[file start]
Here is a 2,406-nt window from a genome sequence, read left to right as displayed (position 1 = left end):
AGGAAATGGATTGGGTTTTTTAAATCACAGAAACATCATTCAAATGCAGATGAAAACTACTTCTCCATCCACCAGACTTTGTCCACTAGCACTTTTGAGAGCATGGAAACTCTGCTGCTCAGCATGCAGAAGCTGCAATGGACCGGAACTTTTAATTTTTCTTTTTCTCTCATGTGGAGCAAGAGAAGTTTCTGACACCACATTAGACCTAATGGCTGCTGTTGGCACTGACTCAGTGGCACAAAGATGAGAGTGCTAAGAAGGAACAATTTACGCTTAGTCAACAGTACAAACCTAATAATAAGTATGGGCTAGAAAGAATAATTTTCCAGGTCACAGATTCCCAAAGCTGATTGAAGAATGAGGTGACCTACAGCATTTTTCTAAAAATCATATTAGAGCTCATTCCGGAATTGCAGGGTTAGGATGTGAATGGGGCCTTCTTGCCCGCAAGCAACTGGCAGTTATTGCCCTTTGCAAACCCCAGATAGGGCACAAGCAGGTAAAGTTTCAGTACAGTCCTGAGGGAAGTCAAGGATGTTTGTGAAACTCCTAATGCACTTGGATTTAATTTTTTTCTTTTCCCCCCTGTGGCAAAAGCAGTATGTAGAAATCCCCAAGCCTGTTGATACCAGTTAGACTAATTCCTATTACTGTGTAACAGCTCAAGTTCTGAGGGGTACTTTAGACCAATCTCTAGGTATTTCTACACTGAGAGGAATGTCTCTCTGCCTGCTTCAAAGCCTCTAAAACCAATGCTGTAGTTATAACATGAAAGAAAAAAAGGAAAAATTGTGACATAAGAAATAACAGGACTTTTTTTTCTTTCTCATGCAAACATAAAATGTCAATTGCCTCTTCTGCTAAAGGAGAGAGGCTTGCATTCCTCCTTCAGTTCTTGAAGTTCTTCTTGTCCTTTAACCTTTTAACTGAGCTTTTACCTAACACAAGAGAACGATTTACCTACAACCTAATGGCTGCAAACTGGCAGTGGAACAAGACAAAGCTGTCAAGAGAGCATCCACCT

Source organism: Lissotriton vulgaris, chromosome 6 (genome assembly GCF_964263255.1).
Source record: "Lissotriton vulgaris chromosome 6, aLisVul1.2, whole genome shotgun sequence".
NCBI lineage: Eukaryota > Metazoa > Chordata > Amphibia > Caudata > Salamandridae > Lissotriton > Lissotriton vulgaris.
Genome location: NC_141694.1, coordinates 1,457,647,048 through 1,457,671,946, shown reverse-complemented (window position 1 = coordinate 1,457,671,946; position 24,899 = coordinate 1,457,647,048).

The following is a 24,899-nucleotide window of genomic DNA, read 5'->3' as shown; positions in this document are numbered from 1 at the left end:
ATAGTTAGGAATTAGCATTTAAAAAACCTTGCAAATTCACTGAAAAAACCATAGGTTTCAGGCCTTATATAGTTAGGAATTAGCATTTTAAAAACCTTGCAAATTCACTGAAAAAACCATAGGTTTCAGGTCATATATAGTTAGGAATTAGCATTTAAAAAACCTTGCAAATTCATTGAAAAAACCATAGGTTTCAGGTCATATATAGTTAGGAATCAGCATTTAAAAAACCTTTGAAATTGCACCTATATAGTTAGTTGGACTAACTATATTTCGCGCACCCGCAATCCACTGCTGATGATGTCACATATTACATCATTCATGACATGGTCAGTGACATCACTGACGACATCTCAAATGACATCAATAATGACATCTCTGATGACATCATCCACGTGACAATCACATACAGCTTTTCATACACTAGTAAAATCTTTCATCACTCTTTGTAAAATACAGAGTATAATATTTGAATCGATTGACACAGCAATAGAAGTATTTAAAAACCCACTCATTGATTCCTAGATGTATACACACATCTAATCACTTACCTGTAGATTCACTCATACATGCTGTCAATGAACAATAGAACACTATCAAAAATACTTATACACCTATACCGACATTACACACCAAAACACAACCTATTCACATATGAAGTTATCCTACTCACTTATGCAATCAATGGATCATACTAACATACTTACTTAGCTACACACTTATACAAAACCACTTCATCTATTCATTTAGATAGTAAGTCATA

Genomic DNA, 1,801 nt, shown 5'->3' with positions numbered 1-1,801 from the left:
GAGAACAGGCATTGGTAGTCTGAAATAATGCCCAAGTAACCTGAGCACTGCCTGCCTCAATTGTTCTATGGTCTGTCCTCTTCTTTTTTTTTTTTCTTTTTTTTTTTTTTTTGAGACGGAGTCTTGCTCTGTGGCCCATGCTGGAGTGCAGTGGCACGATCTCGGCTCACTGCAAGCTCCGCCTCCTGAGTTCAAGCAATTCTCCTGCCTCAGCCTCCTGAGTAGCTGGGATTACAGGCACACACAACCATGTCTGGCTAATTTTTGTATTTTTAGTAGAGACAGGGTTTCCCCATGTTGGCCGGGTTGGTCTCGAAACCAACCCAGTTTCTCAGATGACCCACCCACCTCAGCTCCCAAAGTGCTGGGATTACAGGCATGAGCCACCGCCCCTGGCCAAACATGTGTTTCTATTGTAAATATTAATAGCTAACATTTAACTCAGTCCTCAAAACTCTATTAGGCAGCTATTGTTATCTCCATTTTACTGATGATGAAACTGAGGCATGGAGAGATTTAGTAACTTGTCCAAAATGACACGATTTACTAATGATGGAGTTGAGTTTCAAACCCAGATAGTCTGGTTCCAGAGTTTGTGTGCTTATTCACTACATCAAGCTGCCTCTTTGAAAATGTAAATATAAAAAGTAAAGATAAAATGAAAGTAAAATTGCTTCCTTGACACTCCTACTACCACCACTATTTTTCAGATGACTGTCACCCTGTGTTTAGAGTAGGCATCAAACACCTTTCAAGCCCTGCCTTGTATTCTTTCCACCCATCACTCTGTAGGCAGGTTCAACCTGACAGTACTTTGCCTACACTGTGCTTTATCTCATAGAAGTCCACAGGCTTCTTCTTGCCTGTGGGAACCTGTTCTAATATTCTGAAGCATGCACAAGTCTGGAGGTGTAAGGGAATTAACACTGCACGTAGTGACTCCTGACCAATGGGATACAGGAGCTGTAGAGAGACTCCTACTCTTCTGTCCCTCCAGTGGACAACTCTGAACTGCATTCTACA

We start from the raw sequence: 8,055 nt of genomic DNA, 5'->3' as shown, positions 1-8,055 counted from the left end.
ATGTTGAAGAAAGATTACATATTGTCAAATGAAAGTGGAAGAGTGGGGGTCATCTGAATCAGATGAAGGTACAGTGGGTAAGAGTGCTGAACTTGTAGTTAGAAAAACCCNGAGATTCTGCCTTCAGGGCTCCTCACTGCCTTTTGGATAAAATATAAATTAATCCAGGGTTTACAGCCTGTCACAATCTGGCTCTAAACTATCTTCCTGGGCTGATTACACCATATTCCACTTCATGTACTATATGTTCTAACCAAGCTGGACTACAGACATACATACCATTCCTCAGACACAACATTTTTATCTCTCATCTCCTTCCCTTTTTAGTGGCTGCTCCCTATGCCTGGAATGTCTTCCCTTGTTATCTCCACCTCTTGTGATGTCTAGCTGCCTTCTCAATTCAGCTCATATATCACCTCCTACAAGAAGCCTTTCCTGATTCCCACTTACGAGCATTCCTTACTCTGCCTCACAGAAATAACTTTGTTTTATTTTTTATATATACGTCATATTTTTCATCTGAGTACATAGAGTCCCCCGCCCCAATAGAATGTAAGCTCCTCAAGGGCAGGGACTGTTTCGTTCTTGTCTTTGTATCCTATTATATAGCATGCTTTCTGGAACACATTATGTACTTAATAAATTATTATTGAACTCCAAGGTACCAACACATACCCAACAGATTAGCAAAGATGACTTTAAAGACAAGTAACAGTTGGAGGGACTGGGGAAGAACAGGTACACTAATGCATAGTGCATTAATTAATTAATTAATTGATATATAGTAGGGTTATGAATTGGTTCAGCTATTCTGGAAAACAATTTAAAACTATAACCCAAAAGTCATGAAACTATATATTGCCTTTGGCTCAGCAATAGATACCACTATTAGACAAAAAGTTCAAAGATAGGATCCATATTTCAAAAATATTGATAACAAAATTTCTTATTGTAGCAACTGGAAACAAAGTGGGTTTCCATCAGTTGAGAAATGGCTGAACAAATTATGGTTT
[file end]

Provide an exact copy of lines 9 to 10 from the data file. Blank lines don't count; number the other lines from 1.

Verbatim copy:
Genomic DNA, 1,801 nt, shown 5'->3' with positions numbered 1-1,801 from the left:
GAGAACAGGCATTGGTAGTCTGAAATAATGCCCAAGTAACCTGAGCACTGCCTGCCTCAATTGTTCTATGGTCTGTCCTCTTCTTTTTTTTTTTTCTTTTTTTTTTTTTTTTGAGACGGAGTCTTGCTCTGTGGCCCATGCTGGAGTGCAGTGGCACGATCTCGGCTCACTGCAAGCTCCGCCTCCTGAGTTCAAGCAATTCTCCTGCCTCAGCCTCCTGAGTAGCTGGGATTACAGGCACACACAACCATGTCTGGCTAATTTTTGTATTTTTAGTAGAGACAGGGTTTCCCCATGTTGGCCGGGTTGGTCTCGAAACCAACCCAGTTTCTCAGATGACCCACCCACCTCAGCTCCCAAAGTGCTGGGATTACAGGCATGAGCCACCGCCCCTGGCCAAACATGTGTTTCTATTGTAAATATTAATAGCTAACATTTAACTCAGTCCTCAAAACTCTATTAGGCAGCTATTGTTATCTCCATTTTACTGATGATGAAACTGAGGCATGGAGAGATTTAGTAACTTGTCCAAAATGACACGATTTACTAATGATGGAGTTGAGTTTCAAACCCAGATAGTCTGGTTCCAGAGTTTGTGTGCTTATTCACTACATCAAGCTGCCTCTTTGAAAATGTAAATATAAAAAGTAAAGATAAAATGAAAGTAAAATTGCTTCCTTGACACTCCTACTACCACCACTATTTTTCAGATGACTGTCACCCTGTGTTTAGAGTAGGCATCAAACACCTTTCAAGCCCTGCCTTGTATTCTTTCCACCCATCACTCTGTAGGCAGGTTCAACCTGACAGTACTTTGCCTACACTGTGCTTTATCTCATAGAAGTCCACAGGCTTCTTCTTGCCTGTGGGAACCTGTTCTAATATTCTGAAGCATGCACAAGTCTGGAGGTGTAAGGGAATTAACACTGCACGTAGTGACTCCTGACCAATGGGATACAGGAGCTGTAGAGAGACTCCTACTCTTCTGTCCCTCCAGTGGACAACTCTGAACTGCATTCTACA